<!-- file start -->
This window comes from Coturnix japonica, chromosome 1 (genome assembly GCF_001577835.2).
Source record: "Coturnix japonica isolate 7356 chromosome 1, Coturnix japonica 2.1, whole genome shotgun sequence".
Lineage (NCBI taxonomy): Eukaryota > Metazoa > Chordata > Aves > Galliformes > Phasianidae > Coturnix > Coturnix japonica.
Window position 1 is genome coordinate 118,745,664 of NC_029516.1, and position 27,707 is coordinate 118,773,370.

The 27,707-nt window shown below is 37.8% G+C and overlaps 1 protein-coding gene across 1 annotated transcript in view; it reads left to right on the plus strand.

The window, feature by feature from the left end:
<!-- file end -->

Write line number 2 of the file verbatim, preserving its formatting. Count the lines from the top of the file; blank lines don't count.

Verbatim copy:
Source record: "Coturnix japonica isolate 7356 chromosome 1, Coturnix japonica 2.1, whole genome shotgun sequence".